2. Except for good cause documented in the court file, the hearing must be held in the county or the facility, as appropriate, where the patient is located, must be as convenient to the patient as is consistent with orderly procedure, and shall be conducted in physical settings not likely to be injurious to the patient’s condition. If the court finds that the patient’s attendance at the hearing is not consistent with the best interests of the patient, and the patient’s counsel does not object, the court may waive the presence of the patient from all or any portion of the hearing. The state attorney for the circuit in which the patient is located shall represent the state, rather than the petitioning facility administrator, as the real party in interest in the proceeding.
3. The court may appoint a magistrate to preside at the hearing. One of the professionals who executed the petition for involuntary inpatient placement certificate shall be a witness. The patient and the patient’s guardian or representative shall be informed by the court of the right to an independent expert examination. If the patient cannot afford such an examination, the court shall ensure that one is provided, as otherwise provided for by law. The independent expert’s report is confidential and not discoverable, unless the expert is to be called as a witness for the patient at the hearing. The testimony in the hearing must be given under oath, and the proceedings must be recorded. The patient may refuse to testify at the hearing.
(b) If the court concludes that the patient meets the criteria for involuntary inpatient placement, it may order that the patient be transferred to a treatment facility or, if the patient is at a treatment facility, that the patient be retained there or be treated at any other appropriate facility, or that the patient receive services, on an involuntary basis, for up to 90 days. However, any order for involuntary mental health services in a treatment facility may be for up to 6 months. The order shall specify the nature and extent of the patient’s mental illness. The court may not order an individual with traumatic brain injury or dementia who lacks a co-occurring mental illness to be involuntarily placed in a state treatment facility. The facility shall discharge a patient any time the patient no longer meets the criteria for involuntary inpatient placement, unless the patient has transferred to voluntary status.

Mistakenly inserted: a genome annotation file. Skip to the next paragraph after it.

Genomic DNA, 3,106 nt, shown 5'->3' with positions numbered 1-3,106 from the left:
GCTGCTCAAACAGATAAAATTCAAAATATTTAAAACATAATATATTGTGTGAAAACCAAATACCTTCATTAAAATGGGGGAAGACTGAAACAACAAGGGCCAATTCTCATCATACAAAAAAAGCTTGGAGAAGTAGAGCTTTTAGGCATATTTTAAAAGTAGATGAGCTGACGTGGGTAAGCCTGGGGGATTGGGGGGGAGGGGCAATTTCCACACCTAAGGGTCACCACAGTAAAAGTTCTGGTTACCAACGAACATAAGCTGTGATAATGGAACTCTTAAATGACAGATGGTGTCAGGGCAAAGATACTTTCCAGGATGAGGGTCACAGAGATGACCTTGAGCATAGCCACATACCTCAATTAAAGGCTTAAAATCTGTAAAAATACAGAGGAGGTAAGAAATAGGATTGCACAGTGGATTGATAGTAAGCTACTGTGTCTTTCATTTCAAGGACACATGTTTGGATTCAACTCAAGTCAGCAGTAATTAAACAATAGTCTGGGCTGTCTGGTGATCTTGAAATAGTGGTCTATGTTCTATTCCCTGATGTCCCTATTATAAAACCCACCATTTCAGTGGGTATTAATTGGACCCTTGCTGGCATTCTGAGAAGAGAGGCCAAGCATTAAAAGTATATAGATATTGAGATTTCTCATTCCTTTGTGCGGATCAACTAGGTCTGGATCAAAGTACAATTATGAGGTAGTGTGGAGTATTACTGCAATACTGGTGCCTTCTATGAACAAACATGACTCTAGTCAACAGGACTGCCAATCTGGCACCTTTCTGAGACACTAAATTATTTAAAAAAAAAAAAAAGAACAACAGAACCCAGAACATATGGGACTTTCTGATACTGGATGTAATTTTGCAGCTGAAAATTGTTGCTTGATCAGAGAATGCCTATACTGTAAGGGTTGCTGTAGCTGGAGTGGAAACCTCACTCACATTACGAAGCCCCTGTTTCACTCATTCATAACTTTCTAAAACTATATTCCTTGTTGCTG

(c) If at any time before the conclusion of the hearing on involuntary inpatient placement it appears to the court that the person does not meet the criteria for involuntary inpatient placement under this section, but instead meets the criteria for involuntary outpatient services, the court may order the person evaluated for involuntary outpatient services pursuant to s. 394.4655. The petition and hearing procedures set forth in s. 394.4655 shall apply. If the person instead meets the criteria for involuntary assessment, protective custody, or involuntary admission pursuant to s. 397.675, then the court may order the person to be admitted for involuntary assessment for a period of 5 days pursuant to s. 397.6811. Thereafter, all proceedings are governed by chapter 397.
(d) At the hearing on involuntary inpatient placement, the court shall consider testimony and evidence regarding the patient’s competence to consent to treatment. If the court finds that the patient is incompetent to consent to treatment, it shall appoint a guardian advocate as provided in s. 394.4598.
(e) The administrator of the petitioning facility shall provide a copy of the court order and adequate documentation of a patient’s mental illness to the administrator of a treatment facility if the patient is ordered for involuntary inpatient placement, whether by civil or criminal court. The documentation must include any advance directives made by the patient, a psychiatric evaluation of the patient, and any evaluations of the patient performed by a psychiatric nurse, a clinical psychologist, a marriage and family therapist, a mental health counselor, or a clinical social worker. The administrator of a treatment facility may refuse admission to any patient directed to its facilities on an involuntary basis, whether by civil or criminal court order, who is not accompanied by adequate orders and documentation.
(7) PROCEDURE FOR CONTINUED INVOLUNTARY INPATIENT PLACEMENT.—